Pending regulatory approval, the Pearson Transit Centre will increase the airport area’s ability to attract and retain tenants and offer occupiers access to a larger labour pool. Tenants will enjoy the benefits of urban-style transit infrastructure in the suburbs with the added bonus of having a direct international airport connection.
Constructing modern class A office buildings could attract top-quality tenants and command higher rents. Commercial development in surrounding areas could also spark the construction of low- and mid-rise residential projects. Developments surrounding the airport are subject to height restrictions; however, current facilities offer more than adequate height and presence to appeal to quality tenants.
Hurontario Light-Rail Transit
The proposed Hurontario light-rail transit (LRT), anticipated for completion by 2022 with a $1.4 billion investment from the province, is expected to increase capacity and commute times along the Hurontario corridor.
The corridor, which could carry more than 22 million people a year by 2031, passes through several commercial office nodes, such as Brampton and Mississauga where population and employment figures are projected to rise.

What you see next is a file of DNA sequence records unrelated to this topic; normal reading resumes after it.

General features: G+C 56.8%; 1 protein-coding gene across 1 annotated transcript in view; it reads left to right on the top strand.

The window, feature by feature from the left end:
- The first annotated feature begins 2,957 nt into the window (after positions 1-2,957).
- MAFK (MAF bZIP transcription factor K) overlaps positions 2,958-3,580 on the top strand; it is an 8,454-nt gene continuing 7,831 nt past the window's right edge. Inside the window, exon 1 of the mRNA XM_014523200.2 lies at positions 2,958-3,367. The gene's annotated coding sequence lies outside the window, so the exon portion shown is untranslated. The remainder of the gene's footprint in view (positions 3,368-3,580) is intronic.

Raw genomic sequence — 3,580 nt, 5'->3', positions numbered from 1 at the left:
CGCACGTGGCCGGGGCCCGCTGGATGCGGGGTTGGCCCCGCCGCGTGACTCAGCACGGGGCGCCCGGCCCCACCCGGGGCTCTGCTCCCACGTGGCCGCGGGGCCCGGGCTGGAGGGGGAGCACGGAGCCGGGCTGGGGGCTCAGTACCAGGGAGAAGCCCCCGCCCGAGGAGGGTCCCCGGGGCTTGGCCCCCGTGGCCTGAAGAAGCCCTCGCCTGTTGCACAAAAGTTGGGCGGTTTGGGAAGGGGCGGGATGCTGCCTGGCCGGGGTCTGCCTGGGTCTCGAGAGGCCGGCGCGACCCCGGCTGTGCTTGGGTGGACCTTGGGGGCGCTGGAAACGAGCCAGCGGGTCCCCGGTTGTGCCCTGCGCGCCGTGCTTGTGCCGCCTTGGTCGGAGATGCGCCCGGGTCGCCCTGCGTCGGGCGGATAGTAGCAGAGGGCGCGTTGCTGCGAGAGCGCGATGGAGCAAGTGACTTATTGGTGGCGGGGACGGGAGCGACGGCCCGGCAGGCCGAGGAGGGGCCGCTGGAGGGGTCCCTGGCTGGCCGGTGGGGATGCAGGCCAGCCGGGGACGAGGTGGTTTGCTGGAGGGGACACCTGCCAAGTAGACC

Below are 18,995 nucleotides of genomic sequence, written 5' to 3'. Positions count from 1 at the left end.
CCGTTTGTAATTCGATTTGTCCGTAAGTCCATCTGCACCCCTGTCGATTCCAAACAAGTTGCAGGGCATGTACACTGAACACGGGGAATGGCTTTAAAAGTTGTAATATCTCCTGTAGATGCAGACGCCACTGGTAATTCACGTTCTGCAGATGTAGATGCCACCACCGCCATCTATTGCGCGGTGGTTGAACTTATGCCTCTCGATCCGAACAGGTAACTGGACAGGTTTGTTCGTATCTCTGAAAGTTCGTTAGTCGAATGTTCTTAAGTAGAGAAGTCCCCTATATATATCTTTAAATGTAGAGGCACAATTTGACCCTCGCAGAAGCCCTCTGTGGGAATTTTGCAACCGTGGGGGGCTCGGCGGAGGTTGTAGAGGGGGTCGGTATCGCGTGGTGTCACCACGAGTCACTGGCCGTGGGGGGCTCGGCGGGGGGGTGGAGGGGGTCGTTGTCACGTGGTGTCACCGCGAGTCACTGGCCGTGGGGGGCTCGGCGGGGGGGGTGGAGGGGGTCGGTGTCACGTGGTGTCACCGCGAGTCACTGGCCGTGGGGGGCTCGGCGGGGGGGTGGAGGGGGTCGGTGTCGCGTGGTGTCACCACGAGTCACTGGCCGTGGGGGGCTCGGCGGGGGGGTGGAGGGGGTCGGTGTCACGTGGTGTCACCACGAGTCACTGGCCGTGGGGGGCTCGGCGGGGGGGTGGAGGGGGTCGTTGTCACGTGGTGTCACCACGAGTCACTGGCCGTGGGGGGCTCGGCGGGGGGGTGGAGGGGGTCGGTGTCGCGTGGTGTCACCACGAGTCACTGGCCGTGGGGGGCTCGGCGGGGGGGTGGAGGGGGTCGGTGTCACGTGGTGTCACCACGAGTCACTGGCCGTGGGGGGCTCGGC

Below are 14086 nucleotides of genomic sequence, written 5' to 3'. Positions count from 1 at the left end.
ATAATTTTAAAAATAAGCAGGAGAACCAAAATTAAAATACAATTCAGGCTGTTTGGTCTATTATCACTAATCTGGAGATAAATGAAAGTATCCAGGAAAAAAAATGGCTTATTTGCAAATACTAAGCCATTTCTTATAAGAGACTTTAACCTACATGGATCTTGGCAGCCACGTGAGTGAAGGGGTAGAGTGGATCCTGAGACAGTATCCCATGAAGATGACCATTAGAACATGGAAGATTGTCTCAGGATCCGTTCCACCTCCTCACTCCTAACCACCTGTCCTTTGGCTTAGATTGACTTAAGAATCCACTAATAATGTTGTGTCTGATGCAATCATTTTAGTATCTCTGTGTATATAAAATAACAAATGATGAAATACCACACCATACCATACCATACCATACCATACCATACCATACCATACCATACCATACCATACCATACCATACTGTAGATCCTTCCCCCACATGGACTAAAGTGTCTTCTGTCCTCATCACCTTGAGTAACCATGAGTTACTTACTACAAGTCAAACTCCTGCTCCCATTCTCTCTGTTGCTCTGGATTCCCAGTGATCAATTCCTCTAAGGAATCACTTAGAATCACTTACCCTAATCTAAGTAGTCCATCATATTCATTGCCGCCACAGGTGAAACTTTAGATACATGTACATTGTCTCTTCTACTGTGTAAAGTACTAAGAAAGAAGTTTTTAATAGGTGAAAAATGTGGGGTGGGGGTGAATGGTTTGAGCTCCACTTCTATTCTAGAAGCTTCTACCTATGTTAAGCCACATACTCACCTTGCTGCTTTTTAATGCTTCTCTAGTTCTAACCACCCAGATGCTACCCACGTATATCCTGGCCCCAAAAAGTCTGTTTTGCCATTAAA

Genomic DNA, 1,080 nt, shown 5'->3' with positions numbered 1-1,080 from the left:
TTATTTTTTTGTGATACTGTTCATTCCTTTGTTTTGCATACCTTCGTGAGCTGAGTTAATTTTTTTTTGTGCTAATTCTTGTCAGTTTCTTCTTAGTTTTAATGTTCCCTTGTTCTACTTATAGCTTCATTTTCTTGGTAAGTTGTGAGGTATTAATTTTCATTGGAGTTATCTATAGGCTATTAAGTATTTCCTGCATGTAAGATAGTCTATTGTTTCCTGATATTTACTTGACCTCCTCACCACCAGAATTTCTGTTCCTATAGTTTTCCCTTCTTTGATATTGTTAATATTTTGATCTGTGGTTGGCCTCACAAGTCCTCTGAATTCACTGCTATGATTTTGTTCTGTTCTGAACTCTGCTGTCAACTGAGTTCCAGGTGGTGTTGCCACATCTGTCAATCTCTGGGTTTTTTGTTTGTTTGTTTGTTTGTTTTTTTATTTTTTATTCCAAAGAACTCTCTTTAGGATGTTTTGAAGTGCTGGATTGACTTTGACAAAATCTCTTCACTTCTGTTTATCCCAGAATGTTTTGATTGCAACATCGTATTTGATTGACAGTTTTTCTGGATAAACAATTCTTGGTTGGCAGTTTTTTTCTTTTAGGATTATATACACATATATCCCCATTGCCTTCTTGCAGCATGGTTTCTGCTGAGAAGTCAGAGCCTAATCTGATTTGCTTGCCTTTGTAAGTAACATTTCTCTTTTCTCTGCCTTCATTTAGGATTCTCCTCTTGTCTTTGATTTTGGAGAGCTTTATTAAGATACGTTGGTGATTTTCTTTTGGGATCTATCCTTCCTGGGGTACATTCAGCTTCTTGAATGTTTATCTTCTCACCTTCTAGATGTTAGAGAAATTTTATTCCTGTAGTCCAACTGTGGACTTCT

Avison Young’s report cites several benefits the LRT could bring to business and investors as residents and employees move through the corridor. First, implementing it would encourage more people to become less car-dependent and improve walkability and wellbeing. Land previously slotted for parking could be used for better uses. There would be more opportunities for denser, mixed-use developments, which could encourage the development of new commercial spaces that require lower parking-space ratios.
Future new office space along the corridor will compete with existing space in traditional suburban nodes, while landlords may find opportunities to redevelop underperforming properties based on reduced parking requirements and increased employee density, or to accommodate a new mix of uses.
Landlords may also experience increased demand for space, resulting in higher rental rates and valuations for real estate assets. Tenants may be willing to absorb these higher rents if they can accommodate additional employees in their premises without exceeding their parking capacity.